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Influx of immigrants from other states challenges system

Two-year grant enables agency to expand training for employment


Completing an employment application is second nature to most Iowa adults. But for immigrants such as Saverino Gahunga, a Burundi native who lived most of his life in a refugee camp before coming to the United States, it’s a confusing, complex task.

Two hours each weekday, the 49-year-old Gahunga joins four of his fellow Burundian refugees for a class at Lutheran Services in Iowa (LSI) to learn job-seeking skills. Approximately 90 refugees from eight ethnic backgrounds have already received training through the program, which began in December 2010. During this fiscal year, LSI plans to offer the five-week Intensive Work Readiness Course to 13 more groups of refugees.

The nonprofit organization, which until January 2010 had provided initial resettlement services to refugees, now focuses on providing more comprehensive assistance to immigrants, said Nick Wuertz, LSI’s director of refugee community services.

With the new work readiness course, “my goal was to incorporate all those things we didn’t have time to teach before,” Wuertz said, noting that families receive only 90 days of government-paid services and support upon their initial arrival to the United States. “What would happen is that someone would find a job but then lose it, or they’d want to go on to a better job, but they had really learned nothing from me because I had done everything for them. Some of these people, because of language barriers, will still need the assistance of a case manager, but at least through this course they’ll come away with an understanding of what the process is.”

Though the flow of immigrants arriving in Polk County directly from other countries has slowed in the past two years, the number of “secondary” immigrants, those moving to Iowa from other states, has increased significantly, due in large part to the recession. However, the slow economy has made Central Iowa employers more selective in hiring, which has extended the period in which many immigrants need services.

John Wilken, chief of the Iowa Bureau of Refugee Services, estimates that at least 600 immigrants have moved to Polk County from other states within the past year due to Iowa’s comparatively favorable employment climate. “What I can’t tell you is how many people moved out during that time,” he said. “We have no data at all about out-migration. It just appears from caseload traffic that we have more people moving in than moving out.”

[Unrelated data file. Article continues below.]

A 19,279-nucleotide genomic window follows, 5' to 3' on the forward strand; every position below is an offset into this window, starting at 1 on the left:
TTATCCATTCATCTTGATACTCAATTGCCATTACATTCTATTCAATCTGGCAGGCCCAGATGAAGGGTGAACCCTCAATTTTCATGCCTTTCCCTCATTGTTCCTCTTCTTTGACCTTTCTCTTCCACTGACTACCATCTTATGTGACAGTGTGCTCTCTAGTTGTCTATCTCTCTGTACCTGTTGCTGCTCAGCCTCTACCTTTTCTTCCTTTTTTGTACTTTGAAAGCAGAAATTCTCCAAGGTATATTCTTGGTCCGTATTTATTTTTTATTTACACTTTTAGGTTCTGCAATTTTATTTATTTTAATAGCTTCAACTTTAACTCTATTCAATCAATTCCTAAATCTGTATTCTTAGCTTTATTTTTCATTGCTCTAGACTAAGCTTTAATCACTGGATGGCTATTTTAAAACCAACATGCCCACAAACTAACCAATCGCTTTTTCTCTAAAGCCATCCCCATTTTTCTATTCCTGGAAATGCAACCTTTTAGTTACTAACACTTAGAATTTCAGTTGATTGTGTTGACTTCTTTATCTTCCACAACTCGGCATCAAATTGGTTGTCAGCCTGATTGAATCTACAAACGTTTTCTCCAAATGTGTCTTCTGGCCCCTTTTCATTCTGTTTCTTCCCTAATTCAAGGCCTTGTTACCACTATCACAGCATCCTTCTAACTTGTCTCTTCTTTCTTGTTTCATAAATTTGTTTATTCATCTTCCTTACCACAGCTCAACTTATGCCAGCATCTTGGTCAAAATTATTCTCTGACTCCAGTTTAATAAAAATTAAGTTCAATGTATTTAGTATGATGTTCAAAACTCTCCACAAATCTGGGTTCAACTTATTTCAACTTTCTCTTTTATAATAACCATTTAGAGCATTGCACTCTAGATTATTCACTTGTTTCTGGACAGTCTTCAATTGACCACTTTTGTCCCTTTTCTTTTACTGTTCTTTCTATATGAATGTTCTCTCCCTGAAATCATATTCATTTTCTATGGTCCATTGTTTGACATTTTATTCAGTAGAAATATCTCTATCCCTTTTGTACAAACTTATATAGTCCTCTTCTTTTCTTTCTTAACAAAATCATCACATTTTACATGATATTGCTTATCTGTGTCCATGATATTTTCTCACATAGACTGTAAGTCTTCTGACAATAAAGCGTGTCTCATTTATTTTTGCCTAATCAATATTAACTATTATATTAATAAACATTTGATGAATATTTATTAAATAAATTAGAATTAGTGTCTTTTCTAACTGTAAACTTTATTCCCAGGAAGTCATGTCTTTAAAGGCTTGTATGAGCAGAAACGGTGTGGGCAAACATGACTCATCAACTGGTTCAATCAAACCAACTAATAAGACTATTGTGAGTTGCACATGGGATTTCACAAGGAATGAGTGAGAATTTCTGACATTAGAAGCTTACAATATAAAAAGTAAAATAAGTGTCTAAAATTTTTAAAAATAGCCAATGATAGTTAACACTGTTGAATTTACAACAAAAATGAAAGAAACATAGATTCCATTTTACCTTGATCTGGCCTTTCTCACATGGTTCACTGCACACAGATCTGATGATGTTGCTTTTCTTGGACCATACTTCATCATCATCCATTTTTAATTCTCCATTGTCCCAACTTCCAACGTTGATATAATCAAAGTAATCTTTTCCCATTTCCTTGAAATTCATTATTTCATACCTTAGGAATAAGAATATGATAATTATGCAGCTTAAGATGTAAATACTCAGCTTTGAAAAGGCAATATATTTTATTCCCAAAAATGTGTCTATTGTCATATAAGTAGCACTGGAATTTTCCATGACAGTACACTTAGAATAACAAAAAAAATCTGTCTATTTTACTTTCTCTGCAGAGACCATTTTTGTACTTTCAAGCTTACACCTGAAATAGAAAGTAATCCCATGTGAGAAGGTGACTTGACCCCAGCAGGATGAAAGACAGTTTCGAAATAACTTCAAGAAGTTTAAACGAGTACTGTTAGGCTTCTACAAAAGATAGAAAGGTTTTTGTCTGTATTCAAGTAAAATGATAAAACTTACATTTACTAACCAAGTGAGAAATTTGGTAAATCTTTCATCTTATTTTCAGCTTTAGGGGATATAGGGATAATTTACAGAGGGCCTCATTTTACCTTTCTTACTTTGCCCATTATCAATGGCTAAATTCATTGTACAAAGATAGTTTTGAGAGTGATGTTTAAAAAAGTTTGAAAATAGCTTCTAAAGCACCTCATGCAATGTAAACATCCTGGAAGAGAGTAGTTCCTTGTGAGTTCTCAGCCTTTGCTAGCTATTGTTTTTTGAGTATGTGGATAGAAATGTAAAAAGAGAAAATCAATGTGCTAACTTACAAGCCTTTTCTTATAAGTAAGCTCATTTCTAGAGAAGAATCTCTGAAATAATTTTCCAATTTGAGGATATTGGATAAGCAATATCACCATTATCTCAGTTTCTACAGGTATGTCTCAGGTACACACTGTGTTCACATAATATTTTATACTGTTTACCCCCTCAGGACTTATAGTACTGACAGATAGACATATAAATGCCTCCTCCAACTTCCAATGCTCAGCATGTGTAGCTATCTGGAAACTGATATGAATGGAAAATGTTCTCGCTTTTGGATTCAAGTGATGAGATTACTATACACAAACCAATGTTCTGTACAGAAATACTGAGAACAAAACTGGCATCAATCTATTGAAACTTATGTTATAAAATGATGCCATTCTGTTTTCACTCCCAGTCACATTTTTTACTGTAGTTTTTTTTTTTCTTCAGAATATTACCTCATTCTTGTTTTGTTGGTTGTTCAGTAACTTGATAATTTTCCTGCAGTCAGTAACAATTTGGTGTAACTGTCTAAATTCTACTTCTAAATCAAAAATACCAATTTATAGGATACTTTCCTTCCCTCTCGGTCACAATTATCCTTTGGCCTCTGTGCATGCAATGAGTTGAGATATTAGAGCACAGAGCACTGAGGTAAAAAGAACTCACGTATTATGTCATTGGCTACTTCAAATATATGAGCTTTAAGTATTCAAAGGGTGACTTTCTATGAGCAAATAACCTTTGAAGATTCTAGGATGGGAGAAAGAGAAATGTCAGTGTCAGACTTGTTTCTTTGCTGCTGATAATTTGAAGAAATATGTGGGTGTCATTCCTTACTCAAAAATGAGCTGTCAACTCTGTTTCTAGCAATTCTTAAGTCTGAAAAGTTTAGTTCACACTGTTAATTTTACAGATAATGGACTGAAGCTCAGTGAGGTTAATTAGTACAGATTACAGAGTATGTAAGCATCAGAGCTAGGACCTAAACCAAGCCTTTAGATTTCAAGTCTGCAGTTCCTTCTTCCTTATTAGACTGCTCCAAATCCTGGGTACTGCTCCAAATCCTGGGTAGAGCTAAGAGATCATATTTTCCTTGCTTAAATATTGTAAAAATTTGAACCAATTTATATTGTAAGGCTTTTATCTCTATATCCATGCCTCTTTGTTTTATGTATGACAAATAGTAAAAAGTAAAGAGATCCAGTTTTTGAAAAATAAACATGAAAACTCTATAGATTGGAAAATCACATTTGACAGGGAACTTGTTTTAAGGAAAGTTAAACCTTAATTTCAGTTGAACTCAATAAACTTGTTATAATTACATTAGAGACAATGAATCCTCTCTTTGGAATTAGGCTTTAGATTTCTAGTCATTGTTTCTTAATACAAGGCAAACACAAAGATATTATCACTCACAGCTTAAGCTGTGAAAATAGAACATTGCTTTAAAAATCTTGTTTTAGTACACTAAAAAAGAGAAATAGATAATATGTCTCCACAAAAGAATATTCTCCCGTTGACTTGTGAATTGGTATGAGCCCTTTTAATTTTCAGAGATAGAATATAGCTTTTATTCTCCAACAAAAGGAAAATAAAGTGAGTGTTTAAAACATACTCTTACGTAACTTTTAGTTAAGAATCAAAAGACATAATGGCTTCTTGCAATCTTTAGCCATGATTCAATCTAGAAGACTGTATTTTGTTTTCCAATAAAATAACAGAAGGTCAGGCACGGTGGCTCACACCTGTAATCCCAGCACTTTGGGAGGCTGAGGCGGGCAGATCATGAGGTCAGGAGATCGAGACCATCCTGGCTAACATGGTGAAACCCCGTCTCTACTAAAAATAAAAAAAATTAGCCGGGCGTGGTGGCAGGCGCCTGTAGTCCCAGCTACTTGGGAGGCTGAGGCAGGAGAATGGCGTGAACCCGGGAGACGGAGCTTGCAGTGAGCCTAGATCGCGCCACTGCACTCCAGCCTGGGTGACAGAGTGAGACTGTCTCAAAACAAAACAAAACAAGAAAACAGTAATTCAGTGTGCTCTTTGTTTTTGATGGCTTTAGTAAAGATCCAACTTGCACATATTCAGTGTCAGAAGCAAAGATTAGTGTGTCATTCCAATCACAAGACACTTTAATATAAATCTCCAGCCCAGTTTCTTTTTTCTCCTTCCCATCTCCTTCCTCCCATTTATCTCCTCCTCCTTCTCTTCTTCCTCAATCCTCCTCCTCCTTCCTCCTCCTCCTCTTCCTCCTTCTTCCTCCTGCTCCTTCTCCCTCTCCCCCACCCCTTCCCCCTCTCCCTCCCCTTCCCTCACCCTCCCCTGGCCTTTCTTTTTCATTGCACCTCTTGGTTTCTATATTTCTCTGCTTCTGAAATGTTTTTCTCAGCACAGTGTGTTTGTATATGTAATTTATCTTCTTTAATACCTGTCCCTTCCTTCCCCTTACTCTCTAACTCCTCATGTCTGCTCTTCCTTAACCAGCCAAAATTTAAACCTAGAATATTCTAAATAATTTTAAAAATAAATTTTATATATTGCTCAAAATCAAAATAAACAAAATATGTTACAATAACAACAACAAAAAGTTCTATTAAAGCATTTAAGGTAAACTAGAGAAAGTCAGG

Of the bureau’s current caseload of 486 refugees, 84 have been receiving assistance for more than a year, “which used to be unheard of,” Wilken said. “It’s a much more challenging caseload. Hopefully within the families, at least one person can get employed. And it’s not like their problems are over once they get a job; it’s about subsistence level.”

Another significant challenge for refugees has been a lack of sufficient subsidized housing, particularly for larger families. “The cost of housing is just very difficult for them to be able to afford,” he said.

More than 800 immigrants sought employment services through the bureau in the fiscal year that ended Sept. 30; during the same period, a little more than 500 clients found jobs. The state agency contracts with LSI to provide the work readiness classes, which it ramped up from eight classes last fiscal year to 14 this year. The course, which costs LSI about $3,500 per class to offer, is funded almost entirely by a two-year federal grant.

“The reason we started this (course) was the slowdown in the economy,” Wilken said. “Obviously, employers can become a lot more selective about who they hire because of the economy. Many of the refugees have no or little work history, know little English and are sometimes illiterate in their own language.”

From his agency’s perspective, the influx of secondary refugees presents a challenge, Wilken said, because the bureau does not immediately receive funding to serve them. “Neither state can count people who have moved during the year,” he said, “and they may move more than once and keep canceling out.”